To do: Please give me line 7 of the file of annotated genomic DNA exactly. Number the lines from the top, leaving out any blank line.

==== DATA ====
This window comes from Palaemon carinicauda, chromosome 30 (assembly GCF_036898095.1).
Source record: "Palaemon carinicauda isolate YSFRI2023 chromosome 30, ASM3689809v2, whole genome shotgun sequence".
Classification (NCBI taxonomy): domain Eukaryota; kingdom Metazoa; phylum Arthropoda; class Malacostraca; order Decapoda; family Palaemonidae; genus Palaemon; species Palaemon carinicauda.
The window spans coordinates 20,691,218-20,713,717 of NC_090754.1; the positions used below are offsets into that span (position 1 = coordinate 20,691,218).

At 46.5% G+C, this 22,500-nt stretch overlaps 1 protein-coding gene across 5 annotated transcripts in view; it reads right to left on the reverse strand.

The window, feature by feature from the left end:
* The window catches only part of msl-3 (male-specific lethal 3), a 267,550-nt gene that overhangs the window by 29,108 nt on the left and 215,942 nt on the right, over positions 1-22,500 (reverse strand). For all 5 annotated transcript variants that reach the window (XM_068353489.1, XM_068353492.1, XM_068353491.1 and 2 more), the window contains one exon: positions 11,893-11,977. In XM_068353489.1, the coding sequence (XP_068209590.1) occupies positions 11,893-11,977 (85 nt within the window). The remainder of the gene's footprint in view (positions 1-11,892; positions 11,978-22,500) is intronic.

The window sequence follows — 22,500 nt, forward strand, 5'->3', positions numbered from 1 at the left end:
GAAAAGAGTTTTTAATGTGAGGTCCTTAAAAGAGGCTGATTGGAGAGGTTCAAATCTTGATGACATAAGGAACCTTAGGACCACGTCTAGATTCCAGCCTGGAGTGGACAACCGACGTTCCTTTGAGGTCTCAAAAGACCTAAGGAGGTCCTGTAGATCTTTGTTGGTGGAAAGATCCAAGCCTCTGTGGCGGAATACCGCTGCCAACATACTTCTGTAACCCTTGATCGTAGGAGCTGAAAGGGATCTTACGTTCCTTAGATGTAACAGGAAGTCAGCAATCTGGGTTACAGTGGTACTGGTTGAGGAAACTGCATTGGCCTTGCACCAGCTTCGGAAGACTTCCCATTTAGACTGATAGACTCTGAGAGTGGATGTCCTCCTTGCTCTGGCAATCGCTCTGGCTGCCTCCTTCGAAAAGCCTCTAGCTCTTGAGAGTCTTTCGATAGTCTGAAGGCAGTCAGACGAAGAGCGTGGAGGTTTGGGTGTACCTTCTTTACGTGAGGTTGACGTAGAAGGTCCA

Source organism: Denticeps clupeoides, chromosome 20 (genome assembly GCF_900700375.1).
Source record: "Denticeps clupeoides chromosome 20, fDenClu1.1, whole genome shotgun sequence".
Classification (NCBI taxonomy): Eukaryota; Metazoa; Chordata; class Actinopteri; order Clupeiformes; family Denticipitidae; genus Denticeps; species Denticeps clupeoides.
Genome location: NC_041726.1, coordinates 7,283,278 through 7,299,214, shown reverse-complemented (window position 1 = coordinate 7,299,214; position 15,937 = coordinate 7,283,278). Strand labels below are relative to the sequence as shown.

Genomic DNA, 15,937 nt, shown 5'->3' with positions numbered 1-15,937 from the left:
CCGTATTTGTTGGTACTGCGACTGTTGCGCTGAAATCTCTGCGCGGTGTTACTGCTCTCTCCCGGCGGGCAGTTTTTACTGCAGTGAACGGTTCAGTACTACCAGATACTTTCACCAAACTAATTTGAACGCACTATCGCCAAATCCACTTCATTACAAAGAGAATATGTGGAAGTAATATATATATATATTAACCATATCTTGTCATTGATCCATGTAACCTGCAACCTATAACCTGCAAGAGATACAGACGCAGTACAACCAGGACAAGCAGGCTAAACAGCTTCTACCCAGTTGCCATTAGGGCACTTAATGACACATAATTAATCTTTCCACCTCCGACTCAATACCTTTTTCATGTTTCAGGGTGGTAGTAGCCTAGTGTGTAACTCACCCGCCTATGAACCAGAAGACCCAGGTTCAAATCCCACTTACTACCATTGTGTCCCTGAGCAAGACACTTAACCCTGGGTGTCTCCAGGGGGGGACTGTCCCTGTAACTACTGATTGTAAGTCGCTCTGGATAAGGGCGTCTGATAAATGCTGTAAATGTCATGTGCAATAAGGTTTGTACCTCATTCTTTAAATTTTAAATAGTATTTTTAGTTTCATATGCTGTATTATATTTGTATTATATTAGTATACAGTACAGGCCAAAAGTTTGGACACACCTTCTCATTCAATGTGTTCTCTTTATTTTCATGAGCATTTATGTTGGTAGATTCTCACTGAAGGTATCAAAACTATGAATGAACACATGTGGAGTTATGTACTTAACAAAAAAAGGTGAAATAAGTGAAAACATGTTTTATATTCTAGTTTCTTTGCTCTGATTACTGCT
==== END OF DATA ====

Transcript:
* The window catches only part of msl-3 (male-specific lethal 3), a 267,550-nt gene that overhangs the window by 29,108 nt on the left and 215,942 nt on the right, over positions 1-22,500 (reverse strand). For all 5 annotated transcript variants that reach the window (XM_068353489.1, XM_068353492.1, XM_068353491.1 and 2 more), the window contains one exon: positions 11,893-11,977. In XM_068353489.1, the coding sequence (XP_068209590.1) occupies positions 11,893-11,977 (85 nt within the window). The remainder of the gene's footprint in view (positions 1-11,892; positions 11,978-22,500) is intronic.